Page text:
General Availability Starting Today: .construction, .contractors, .directory, .kitchen, .land, .technology, .today

Donuts entered general availability for the following 7 New gTLDs today: .construction, .contractors, .directory, .kitchen, .land, .technology and .today.

You can register a (.construction, .contractors, .directory, .kitchen, .land, .technology and .today) domain name using the Donuts EAP that is available in registrars that sell Donuts gTLDs. EAP prices start at about $12,500 and are lowered within the course of the week until they reach the regular registration cost after the 7 day period.

Go Daddy’s early access prices are $12,539.99 for day one, $3,164.99 for day two, $1,239.99 for day three, $689.99 for day four and $189.99 for days five to seven. After day seven the regular registration cost applies.

The Donuts Early Access Program (EAP) is designed for registrants who want to secure relevant, memorable domain names the instant they’re available. The EAP takes the place of a traditional landrush for all Donuts gTLDs.

Interested individuals, organizations, businesses and others can register names on a first-come, first-served, non-restricted basis. In addition, this program allows brand owners the opportunity to obtain non-trademark domain names to help promote and protect brands, register authoritative terms for their industries, or simply get an interesting and usable Internet identity.

Early access registrations are available for the first seven days of a gTLD’s general availability.  EAP commences today at 16:00 UTC (11:00 a.m. US Eastern Standard Time) and ends in a week from now, also at 16:00 UTC. Each week a series of Donuts gTLD launches, EAP will begin at 16:00 UTC on Wednesday and close at 16:00 UTC the following Wednesday.

More are on the way. In fact, Donuts will open several gTLDs each week for most of 2014.

As a reminder, each gTLD’s general availability is preceded by a 60 day process known as Sunrise, when trademark holders are able to secure their trademarked terms.  Once this phase is completed, the gTLD is open for anyone to register names.  Registrations are available only through accredited domain name registrars — you can find a complete and regularly updated list of registrars that sell Donuts gTLDs here.

General Availability Calendar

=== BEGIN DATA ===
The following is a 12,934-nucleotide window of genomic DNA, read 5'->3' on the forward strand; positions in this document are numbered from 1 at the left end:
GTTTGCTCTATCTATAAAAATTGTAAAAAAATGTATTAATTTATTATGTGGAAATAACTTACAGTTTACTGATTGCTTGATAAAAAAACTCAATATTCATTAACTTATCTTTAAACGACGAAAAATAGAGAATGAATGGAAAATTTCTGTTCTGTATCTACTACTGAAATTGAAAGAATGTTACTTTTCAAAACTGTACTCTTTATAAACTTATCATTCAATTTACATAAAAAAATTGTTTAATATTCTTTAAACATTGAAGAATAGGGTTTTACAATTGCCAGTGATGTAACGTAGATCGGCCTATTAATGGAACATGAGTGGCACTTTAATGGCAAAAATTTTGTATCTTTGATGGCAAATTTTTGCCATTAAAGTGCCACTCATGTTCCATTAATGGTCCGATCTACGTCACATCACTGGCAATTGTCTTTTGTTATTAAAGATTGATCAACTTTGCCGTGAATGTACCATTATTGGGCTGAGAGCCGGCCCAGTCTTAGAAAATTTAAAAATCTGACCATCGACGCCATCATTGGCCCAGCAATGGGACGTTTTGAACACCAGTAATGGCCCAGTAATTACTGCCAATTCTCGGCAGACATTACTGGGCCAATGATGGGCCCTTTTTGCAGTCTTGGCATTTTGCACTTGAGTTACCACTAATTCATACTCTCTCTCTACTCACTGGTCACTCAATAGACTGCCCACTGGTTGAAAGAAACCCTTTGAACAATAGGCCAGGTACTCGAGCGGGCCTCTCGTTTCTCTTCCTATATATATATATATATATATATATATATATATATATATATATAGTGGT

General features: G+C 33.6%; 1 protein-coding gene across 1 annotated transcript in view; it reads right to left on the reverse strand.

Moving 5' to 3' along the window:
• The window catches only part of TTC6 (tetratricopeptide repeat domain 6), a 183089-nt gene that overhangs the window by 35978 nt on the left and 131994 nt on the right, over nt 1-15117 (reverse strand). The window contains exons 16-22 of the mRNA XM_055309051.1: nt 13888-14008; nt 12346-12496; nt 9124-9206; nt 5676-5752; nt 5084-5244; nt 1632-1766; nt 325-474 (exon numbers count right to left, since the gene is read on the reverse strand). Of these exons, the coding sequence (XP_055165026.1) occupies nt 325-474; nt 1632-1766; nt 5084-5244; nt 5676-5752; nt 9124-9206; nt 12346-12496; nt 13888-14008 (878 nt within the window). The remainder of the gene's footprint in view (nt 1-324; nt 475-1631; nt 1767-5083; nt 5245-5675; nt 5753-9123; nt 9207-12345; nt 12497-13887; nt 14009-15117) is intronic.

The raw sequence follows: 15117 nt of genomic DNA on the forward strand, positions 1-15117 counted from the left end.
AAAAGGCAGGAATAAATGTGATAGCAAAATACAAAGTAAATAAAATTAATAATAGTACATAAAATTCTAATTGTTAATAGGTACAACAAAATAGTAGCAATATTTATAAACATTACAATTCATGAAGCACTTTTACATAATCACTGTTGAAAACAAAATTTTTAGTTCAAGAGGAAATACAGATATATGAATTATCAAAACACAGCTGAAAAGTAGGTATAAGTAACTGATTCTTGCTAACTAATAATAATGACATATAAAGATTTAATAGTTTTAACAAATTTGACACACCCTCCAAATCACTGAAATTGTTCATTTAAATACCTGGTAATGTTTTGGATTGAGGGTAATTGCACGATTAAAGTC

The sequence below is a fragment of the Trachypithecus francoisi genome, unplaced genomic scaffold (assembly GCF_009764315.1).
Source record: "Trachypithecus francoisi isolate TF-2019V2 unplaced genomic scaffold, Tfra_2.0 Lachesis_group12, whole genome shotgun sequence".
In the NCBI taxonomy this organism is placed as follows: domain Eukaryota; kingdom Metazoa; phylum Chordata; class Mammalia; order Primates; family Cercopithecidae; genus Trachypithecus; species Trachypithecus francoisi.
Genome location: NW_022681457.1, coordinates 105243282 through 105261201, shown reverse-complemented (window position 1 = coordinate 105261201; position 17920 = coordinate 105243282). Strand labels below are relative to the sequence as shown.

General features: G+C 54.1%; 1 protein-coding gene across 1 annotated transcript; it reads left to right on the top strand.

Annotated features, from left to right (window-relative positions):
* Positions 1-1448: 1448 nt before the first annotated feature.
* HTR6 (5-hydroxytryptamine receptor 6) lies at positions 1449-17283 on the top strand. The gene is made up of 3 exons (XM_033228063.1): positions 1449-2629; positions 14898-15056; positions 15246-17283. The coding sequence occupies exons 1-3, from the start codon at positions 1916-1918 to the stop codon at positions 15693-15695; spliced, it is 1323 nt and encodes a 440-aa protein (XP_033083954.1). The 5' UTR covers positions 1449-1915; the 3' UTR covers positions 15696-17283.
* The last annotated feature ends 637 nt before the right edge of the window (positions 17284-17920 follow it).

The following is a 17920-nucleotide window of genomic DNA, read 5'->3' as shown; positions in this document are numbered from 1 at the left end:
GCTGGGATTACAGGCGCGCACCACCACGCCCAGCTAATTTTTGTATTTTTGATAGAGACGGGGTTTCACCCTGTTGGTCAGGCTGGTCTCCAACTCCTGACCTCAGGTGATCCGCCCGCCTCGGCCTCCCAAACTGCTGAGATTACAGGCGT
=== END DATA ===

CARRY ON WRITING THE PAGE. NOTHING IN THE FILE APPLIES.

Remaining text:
January 29

February 5

February 12

February 19

February 26

Entering Sunrise

January 28

February 4

February 11

February 18


About Konstantinos Zournas

I studied Computer Engineering and Computer Science in London, UK and I am now living in Athens, Greece. I went online in 1995, started coding in 1996 and began buying domain names and creating websites in 2000. I started the blog in 2012.


  1. Yawn…it will never end they will be printing extensions, like the mint prints money, inflation…

  2. The only good ones in here are:

    You can see how easy it is to make a mistake with this.

  3. Some “premiums” from the feb 5 were supposdd to be available for hand reg today. They realized some were available and are trying to “pull” them back. Scam,scam scam.

  4. Thurston Howell III

    @BT and @KZ:

    Are you guys messing with us? Are you two seriously going to call a 10 to 12 character tld “good”? In what bizzaro universe?

    And I thought .INFO, .JOBS, .NAME and .MOBI, .COOP, .TRAVEL and .MUSEUM were all long! Face it. No one is EVER going to use any of these. The new ones will unquestionably suffer the same fate as all the rest.

    I am embarrassed to predict this since it seems so incredibly obvious, but all of these will surely fail. Only question in my mind is how long it will take.

  5. @S

    I would be very interested to know which domains the registry took back, or are you talking about godaddy taking back domains, which they mixed up and reassigned to accounts last week?

  6. @Thurston Howell III

    Nailed it! I totally agree. The gtld’s are gonna sink fast than the damaged SS Minnow.

    Regards to Lovey.

  7. Domainers are on a level playing field with the end users, donuts is charging sky high reg fees, and premium prices, the registars are marking everything up like a rodeo drive shop, who is going to be left holding the ball in the majority of these sub 10k regestries?

    I think there greed will be their downfall, nobody wants to pay premium prices for premium keywords, these guys were full of themselves when they stated they were trying to bring more domains to the marketplace for end users, they are just making it more expensive for the end user.

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